1384 was a terrible year in which to be born, particularly if you were born in Rome. Two unwelcome interlopers – the plague and the fight for the papacy – both of which would mark your life, would ravage the Eternal City for much of your lifetime.
As the world began to creep out from the Dark Ages, you were growing up along the Piazza Navona.
Your name is Francesca dei Roffredeschi and, as you were progressing in wisdom, grace and age, you longed to become a nun. Your mom and dad had a different idea. They arranged your marriage to Lorenzo Ponziani, scion of one of Rome’s wealthiest and most illustrious families. You had just turned 12.
However, you hit the husband jackpot. Lorenzo understood and supported your ardent desire to alleviate the suffering of people who were poor or afflicted and to advance in holiness. (Of course, the fact that Lorenzo was out of town for large chunks of your marriage commanding papal forces in battles against troops of the anti-popes probably didn’t hurt. You know what they say about absence and the heart.)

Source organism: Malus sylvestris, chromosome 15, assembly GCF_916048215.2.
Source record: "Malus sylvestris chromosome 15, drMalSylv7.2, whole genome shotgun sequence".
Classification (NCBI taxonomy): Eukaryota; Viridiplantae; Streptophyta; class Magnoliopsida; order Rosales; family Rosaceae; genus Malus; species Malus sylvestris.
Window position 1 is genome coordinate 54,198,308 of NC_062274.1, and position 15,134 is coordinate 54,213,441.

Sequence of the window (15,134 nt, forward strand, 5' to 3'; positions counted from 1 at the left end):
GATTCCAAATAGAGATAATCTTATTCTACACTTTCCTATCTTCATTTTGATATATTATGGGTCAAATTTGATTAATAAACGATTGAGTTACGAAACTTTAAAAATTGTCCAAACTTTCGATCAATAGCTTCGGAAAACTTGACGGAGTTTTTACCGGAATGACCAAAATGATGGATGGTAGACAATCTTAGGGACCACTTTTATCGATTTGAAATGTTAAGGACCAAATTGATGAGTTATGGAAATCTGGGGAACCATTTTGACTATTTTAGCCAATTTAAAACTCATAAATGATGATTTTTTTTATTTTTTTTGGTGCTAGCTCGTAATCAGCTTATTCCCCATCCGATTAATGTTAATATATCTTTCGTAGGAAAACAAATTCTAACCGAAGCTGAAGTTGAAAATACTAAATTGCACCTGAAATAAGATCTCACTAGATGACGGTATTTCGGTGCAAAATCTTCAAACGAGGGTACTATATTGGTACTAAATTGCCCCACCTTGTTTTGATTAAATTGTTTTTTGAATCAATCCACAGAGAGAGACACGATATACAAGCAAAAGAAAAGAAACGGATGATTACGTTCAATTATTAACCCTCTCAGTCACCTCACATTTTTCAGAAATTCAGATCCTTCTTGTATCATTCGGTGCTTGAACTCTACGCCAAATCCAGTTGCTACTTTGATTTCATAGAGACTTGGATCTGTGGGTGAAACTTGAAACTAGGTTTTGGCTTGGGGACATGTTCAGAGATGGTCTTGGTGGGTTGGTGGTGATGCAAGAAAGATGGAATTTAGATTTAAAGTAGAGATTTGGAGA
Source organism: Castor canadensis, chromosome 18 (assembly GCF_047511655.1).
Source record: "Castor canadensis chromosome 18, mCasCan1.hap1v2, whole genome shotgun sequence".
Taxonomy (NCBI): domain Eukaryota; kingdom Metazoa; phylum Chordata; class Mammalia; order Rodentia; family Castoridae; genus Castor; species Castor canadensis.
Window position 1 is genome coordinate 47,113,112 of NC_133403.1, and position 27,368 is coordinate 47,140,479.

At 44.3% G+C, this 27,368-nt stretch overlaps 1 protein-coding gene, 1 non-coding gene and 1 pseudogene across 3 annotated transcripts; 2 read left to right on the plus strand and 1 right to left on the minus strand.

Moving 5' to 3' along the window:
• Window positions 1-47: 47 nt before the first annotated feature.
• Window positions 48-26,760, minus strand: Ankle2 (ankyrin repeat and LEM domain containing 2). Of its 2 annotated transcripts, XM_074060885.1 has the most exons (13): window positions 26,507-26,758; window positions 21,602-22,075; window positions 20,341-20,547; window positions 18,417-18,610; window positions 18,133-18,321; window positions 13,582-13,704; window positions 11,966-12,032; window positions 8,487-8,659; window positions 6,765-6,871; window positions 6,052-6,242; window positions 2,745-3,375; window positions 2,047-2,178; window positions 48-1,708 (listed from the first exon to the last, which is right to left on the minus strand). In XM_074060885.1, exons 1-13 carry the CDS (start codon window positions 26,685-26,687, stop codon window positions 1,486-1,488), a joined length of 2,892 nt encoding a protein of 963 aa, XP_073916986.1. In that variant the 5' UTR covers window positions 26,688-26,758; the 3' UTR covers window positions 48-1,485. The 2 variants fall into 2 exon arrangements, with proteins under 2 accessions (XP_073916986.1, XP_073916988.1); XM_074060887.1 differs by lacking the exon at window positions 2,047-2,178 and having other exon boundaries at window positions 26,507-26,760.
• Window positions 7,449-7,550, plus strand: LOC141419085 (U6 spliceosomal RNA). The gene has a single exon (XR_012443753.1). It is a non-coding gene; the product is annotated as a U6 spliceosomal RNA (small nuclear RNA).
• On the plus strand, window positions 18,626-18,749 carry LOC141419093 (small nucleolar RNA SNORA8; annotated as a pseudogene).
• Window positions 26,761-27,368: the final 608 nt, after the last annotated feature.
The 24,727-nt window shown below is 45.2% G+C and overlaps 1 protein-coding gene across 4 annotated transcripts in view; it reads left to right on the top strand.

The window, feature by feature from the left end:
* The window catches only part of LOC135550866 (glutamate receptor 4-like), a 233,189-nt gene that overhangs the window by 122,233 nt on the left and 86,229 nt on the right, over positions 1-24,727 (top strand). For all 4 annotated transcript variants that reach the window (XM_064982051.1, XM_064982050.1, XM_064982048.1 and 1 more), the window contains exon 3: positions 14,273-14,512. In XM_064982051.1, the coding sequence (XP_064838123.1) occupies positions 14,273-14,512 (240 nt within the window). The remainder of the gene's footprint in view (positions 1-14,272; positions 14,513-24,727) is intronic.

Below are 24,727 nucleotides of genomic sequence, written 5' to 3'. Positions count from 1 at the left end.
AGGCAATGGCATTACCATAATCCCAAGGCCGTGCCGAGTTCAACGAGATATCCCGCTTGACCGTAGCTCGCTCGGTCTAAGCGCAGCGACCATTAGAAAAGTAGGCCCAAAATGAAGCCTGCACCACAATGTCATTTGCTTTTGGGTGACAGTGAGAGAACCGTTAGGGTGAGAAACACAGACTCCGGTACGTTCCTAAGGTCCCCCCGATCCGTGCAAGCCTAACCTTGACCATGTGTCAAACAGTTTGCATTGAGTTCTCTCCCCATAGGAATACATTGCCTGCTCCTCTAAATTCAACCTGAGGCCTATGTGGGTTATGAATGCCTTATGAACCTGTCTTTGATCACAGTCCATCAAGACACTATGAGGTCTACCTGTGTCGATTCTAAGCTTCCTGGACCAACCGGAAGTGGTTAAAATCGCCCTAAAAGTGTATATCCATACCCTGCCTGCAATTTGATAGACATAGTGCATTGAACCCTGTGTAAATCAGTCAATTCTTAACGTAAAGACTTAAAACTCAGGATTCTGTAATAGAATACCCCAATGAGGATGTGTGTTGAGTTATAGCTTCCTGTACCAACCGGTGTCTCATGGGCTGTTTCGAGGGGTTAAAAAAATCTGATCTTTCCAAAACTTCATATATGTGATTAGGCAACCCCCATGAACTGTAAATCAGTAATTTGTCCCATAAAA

With Vannozza, your sister-in-law and erstwhile partner-in-crime, you converted a wing of your family’s country estate into a hospital for people suffering from famine or flood. Legend had it that this change upset your father-in-law until he noticed that every time after you finished praying, his wine barrel was mysteriously replenished. What’s up with that, lady?
Your life had its sorrows, didn’t it? You lost two of your children to the plague. Your husband died in 1436, four years before you, and you spent the last seven years of his life nursing him due to wounds he received in battle.
At some point, you ran into a group of monks who followed the Rule of Saint Benedict. They’re now the Olivertan congregation of the Benedictine Confederation.
You were impressed by them (although anyone would think that they were even more inspired by you). Their spirituality made so much sense to you that in 1425 you founded a group of Benedictine oblates who were all women – but not nuns. Neither cloistered nor under religious vows, they combined a life of prayer with service to society.
You died on March 9, 1440. Pope Paul V canonized you in 1608. More than 60 healings were attributed to you. Not only are you the co-patron of Benedictine oblates (with King Saint Henry II - 972-1024) and widows, but in 1925 Pope Pius XI named you the patron saint of automobile drivers. You really did get around.
Keep praying for us, Santa Francesca!
- Article by Saint Leo Abbey Oblate Ed DeBerri